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United States v. Damon

United States Court of Appeals, Third Circuit

August 6, 2019

UNITED STATES OF AMERICA
v.
RONALD DAMON, Appellant

          Argued June 5, 2019

          On Appeal from the United States District Court for the District of New Jersey (D.C. No. 3-06-cr-00471-001) District Judge: Hon. Freda L. Wolfson

          Richard Coughlin Julie A. McGrain (Argued) Office of the Federal Public Defender Counsel for Appellant

          Craig Carpenito Mark E. Coyne John F. Romano (Argued) Office of the United States Attorney

          Jason M. Richardson Office of the United States Attorney Counsel for Appellee.

          Before: JORDAN, BIBAS, and MATEY, Circuit Judges.

          OPINION

          MATEY, CIRCUIT JUDGE.

         Ronald Damon signed a plea agreement with the United States accepting responsibility for a federal crime. He served time in custody and left prison. Now, having reentered society, he wants a fresh start, free from further oversight by the federal government. So Damon asked to end his term of supervised release a few years early. He offered facts and circumstances justifying his request, and highlighted the hardships imposed by restrictions on his activities. But Damon's present desires are controlled by a past decision: his contract with the government containing the terms and conditions of his guilty plea. Because his plea agreement precludes challenges to his sentence, and because any shortening of his supervision would amount to a change in his sentence, we will affirm the decision of the District Court.

         I. The Proceedings Before the District Court

         A. The Written Plea Agreement

         The facts are not in dispute. Damon pleaded guilty to knowingly and intentionally distributing and possessing with intent to distribute 50 grams or more of crack cocaine, in violation of 21 U.S.C. §§ 841(a)(1), (b)(1)(A) (as amended in 2006) and 18 U.S.C. § 2. As is customary in federal criminal practice, the Government and Damon memorialized their agreement in writing. The plea agreement includes a provision stating that both parties "waive certain rights to file an appeal, collateral attack, writ or motion after sentencing, including, but not limited to an appeal under 18 U.S.C. § 3742 or a motion under 28 U.S.C. § 2255." (App. at 22.) Schedule A to the plea agreement provides:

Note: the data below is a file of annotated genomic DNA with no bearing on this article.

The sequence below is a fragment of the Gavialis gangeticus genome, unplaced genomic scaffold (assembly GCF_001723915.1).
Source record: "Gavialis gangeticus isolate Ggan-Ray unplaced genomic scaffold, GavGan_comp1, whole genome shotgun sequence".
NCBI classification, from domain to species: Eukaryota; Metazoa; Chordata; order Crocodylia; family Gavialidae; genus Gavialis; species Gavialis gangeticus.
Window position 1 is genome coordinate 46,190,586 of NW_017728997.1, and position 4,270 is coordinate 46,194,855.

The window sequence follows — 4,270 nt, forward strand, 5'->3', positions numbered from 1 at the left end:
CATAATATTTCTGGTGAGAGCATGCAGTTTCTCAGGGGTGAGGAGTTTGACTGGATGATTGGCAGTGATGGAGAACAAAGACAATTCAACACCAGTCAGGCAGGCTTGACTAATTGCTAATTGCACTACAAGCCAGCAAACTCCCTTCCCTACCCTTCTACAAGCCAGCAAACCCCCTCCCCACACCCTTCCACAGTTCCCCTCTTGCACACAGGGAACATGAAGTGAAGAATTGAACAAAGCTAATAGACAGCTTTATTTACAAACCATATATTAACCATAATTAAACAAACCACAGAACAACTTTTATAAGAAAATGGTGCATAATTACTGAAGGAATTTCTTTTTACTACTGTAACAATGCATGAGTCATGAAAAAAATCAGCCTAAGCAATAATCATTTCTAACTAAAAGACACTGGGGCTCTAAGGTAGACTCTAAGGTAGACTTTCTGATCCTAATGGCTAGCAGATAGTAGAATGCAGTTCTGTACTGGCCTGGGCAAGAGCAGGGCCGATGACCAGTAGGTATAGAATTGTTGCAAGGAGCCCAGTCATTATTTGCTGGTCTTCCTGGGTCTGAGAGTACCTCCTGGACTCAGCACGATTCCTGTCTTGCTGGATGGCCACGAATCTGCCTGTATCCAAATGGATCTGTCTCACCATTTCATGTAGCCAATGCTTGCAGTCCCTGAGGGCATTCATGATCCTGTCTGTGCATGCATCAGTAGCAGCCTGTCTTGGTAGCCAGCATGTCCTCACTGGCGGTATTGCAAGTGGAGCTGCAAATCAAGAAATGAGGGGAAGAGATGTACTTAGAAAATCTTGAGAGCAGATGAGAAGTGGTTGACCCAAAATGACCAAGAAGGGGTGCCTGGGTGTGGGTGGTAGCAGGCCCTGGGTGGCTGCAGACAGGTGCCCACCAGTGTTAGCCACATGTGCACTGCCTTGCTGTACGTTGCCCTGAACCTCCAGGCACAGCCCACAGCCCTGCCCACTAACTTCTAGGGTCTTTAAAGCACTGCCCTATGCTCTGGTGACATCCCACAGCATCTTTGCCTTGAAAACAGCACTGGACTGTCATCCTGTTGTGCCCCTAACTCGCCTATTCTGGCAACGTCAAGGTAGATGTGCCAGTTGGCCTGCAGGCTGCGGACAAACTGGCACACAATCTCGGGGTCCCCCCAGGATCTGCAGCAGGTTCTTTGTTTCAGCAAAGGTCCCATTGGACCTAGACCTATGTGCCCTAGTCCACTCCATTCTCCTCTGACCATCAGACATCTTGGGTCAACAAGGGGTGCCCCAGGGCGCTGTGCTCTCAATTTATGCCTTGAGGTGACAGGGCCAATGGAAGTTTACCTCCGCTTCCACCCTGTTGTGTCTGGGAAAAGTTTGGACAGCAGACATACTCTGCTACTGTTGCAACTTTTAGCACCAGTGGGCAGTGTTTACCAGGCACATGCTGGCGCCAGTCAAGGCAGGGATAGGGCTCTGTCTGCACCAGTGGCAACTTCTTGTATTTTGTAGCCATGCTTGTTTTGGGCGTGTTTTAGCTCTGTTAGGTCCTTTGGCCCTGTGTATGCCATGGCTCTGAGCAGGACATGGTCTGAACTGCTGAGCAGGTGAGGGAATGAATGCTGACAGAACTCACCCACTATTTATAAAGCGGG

Ronald Damon knows that he has and, except as noted below in this paragraph, voluntarily waives, the right to file any appeal, any collateral attack, or any other writ or motion, including but not limited to an appeal under 18 U.S.C. § 3742 or a motion under 28 U.S.C. § 2255, which challenges the sentence imposed by the sentencing court if that sentence falls within or below the Guidelines range that results from the agreed total Guidelines offense level of 33.

(Id. at 26.) The agreement also states that, "in addition to imposing any other penalty on Ronald Damon, the sentencing judge . . . pursuant to 21 U.S.C. § 841, must require Ronald Damon to serve a term of supervised release of at least 5 years, which will begin at the expiration of any term of imprisonment imposed." (Id. at 21.)

         Both Damon and the Government executed the plea agreement. Following Federal Rule of Criminal Procedure 11(b)(1), the District Judge explained the agreement, including the maximum penalties, fines, and period of supervised release. And as required by Federal Rule of Criminal Procedure 11(b)(1)(N), the District Court asked Damon whether he understood that he was "giving up [his] right to file an appeal or otherwise attack the sentence that may be imposed in this matter" and Damon agreed. (Id. at 42-43.) A portion of their exchange is illustrative:

The Court: Do you understand that by the terms of the plea agreement both you and the government have given up the right to file an appeal or post-conviction relief under certain circumstances that are set forth in the plea agreement itself and in Schedule A to the plea agreement? ...

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